Deschutes River Trail

An introduction to bikepacking


We’re aware that most of our routes are for the more experienced bikepacker. For those interested in a very low commitment beginner’s route, this is it. The riding is easy, you’re never far from the car, and it’s a great route to get out and shake down your gear. It doesn’t hurt that it’s in a gorgeous setting and that you’ll likely have the place to yourself.

Highlights include the stunning Deschutes River canyon, exploring the old Harris Homestead, petroglyphs, and the opportunity to reel in your first winter steelhead.

At a glance





The route begins at the Deschutes River State Recreational Area just off I-80. If you’re coming from Portland, take the Celilo Park exit and follow the service road east towards the park. If you miss this exit you’ll have to backtrack from Biggs.

The trail is railroad grade with the exception of one short up-and-down section where an old bridge was removed. There’s maybe a total of 500 feet of climbing on the whole route, combined, round trip.   It’s as easy as it gets.

The majority of the route is decent gravel. Trail conditions begin to deteriorate after you pass the Harris Homestead at mile 11. Goat heads become a serious issue around mile 14, if not sooner. Unless you have legit thorn protection, it might not be worth riding the last couple miles up the canyon. The trail unceremoniously ends around mile 19 where an old train trestle was removed.

Summer can bring extremely hot temps and it can snow in winter. Fall and Spring are ideal, but it’s good almost year round if you’re prepared.   The crowds are minimal except during busy fishing weekends. You may want to check the powerboat schedule – they alternate weekends in summer. It can be a bit off-putting having boats running up and down the river all day and it’ll mean bigger crowds and some competition for good camping spots.   But even at its busiest, this place is never overcrowded once you get a couple miles up river.

The Deschutes River State Recreational Area has overnight parking. There is a fee for overnight parking. To access the trail backtrack to the entrance of the park near the small gravel parking lot by the park sign.  Cell service is non-existent once you get a mile or two up the canyon.

Check out the route forum for the most up to date information

Services & Water

There are no services on the route.   If you happen to also camp at the Deschutes River State Recreational Area they sell firewood and ice in the summer.

There is no potable water on the route. We don’t endorse drinking from the Deschutes River, regardless of any filtering or water treatment. The river has a lot of agricultural runoff, which isn’t something treating or filtering will remove. There is a small seasonal creek at the Harris Homestead, but it likely has the same agricultural runoff issues.

Although we’ve been known to drink from the river on longer trips, the ride in is easy enough that we usually haul in water for the entire trip.

Also, be advised that in the winter months they shut off the water at the Deschutes River State Recreational Area. Plan accordingly.


Theoretically, you could camp just about anywhere you want along the route. The nicest spots are generally the established boater campsites. Some have BLM-style pit toilets.

The established BLM campgrounds are marked on this map – the trail is on the east side of the river and located on maps 8, 9, and 10. The trail poops out right around river mile 19 on map 8.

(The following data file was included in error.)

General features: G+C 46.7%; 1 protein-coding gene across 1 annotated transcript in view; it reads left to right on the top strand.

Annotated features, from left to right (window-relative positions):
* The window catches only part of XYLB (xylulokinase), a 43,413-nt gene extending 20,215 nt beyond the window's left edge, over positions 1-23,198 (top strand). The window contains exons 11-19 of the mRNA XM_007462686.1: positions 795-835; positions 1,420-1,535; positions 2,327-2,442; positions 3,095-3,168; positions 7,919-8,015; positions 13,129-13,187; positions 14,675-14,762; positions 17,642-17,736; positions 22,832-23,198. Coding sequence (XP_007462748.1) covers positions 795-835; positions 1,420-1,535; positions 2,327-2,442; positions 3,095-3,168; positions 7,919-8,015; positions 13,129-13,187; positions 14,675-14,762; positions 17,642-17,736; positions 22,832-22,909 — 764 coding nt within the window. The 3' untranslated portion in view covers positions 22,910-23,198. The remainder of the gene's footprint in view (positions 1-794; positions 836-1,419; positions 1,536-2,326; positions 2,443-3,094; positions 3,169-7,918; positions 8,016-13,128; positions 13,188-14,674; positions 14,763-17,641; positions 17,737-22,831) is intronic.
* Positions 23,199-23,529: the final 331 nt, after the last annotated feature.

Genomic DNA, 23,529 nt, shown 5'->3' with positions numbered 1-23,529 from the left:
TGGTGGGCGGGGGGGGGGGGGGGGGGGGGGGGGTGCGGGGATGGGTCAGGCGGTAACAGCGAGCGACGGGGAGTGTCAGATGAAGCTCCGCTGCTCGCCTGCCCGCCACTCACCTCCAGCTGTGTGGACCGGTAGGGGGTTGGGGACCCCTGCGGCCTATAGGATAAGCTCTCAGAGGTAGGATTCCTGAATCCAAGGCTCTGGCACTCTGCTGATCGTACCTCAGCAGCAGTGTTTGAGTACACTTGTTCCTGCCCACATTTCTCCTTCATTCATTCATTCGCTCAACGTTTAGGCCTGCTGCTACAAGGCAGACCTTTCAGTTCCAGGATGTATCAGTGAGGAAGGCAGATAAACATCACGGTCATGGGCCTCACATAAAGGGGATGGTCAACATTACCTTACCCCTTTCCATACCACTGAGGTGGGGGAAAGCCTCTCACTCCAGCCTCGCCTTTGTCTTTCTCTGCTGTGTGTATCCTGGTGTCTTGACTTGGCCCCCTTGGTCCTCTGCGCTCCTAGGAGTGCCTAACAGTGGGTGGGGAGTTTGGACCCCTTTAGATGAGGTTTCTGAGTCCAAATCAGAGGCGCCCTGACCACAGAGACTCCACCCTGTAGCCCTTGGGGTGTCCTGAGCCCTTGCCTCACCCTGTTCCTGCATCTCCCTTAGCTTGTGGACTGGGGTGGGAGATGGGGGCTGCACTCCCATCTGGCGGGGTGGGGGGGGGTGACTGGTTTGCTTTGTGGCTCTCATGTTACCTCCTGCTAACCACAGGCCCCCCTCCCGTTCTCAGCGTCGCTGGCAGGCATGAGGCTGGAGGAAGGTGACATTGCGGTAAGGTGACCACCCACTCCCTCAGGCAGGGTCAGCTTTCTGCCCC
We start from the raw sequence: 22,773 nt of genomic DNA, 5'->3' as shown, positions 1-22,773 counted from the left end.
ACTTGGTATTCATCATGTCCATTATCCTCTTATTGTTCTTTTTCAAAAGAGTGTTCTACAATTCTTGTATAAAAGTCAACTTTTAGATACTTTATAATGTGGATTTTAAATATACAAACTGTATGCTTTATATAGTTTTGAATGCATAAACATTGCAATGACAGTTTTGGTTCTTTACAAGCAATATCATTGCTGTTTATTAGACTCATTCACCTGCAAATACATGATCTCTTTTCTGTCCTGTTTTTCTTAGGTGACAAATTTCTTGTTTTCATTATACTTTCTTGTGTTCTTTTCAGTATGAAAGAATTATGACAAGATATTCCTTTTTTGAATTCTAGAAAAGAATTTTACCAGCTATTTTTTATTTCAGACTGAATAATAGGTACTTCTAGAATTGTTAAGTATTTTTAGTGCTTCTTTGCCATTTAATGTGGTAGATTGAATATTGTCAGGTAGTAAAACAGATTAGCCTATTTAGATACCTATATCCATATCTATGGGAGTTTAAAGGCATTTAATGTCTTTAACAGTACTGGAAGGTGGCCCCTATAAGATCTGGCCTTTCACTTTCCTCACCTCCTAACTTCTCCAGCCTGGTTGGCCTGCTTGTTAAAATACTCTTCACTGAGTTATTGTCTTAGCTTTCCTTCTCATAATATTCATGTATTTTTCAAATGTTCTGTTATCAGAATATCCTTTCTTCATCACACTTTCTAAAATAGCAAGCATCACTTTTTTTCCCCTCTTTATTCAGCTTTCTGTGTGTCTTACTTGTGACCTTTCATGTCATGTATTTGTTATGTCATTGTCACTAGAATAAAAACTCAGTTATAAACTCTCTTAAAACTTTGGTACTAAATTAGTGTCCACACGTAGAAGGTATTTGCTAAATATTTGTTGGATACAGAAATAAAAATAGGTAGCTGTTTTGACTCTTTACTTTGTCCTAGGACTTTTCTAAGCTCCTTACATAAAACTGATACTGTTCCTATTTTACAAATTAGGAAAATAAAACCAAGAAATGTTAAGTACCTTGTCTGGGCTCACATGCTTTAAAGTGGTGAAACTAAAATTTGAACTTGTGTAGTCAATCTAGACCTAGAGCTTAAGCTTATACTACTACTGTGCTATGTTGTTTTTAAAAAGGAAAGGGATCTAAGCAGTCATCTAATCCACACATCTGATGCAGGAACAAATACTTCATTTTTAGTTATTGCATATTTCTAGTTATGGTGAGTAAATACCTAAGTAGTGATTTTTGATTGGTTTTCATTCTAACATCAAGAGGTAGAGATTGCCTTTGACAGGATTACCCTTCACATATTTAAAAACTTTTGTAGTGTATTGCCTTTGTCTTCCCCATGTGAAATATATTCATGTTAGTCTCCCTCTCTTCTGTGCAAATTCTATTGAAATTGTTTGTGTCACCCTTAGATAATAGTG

It would be nearly impossible to get lost on this route. The trail is obvious and follows the river upstream. There are couple offshoots, but none go very far. You should be on established two-track the entire route. If for some reason you can’t remember which way is home, follow the river downstream to get out.

Maps 8, 9, and 10 at this link are probably sufficient, if you feel compelled to bring a map. If you’re a map geek consider the Lower Deschutes and John Day Rivers map, or the free 7.5×7.5 US Topo quads you can download for free off

Bike & Tire Selection

We think a lighter rig is appropriate for this route – a cross bike or touring bike with 32-40c tires will probably be just fine for most folks. Our standard bikepacking rig (rigid 29er, or similar, with ~2″ tires with some tread) is fine but definitely overkill.

Route Alternatives

Lots of folks talk about linking this trail up with Mack’s Canyon, further upstream.   While it’s a great idea in theory, practically speaking it’s probably not worth the effort. There is a 5-6 mile section that is in very rough shape and the trestles have been removed. You’ll basically be carrying your bike for most of this.

There is an old road heading up a side canyon at the Harris Homestead. It narrows down to an animal trail as you get further up the side canyon. This will dead end into private property.

Highlights, History & Other Resources

There are several signs on the trail that give a hint to the history of the rail-to-trail you’re riding.   The short version is there were competing rail lines going up simultaneously on both sides of the river.  The history of the winner-take-all rail battle is fascinating (including bombings and using rattlesnakes to scare off workers) and you can read more in this book.

One not-to-miss highlight is checking out the petroglyphs. Continue a short way on the main trail past the water tower at the Harris Homestead, and keep your eye out for a short, steep trail heading up the hill on the left.

Hunting and fishing is popular along the river. We’ve done a couple bird hunting trips, but the decent bird hunting areas are pretty limited. Deer and bighorn sheep are the bigger prize, but mostly it’s about the steelhead and salmon.  Folks come from all over to fish this river.

Mind the rattlesnakes, they can be pretty thick in summer.   Also, the semi-recent fire burned down one of the old rail cars.  Bummer.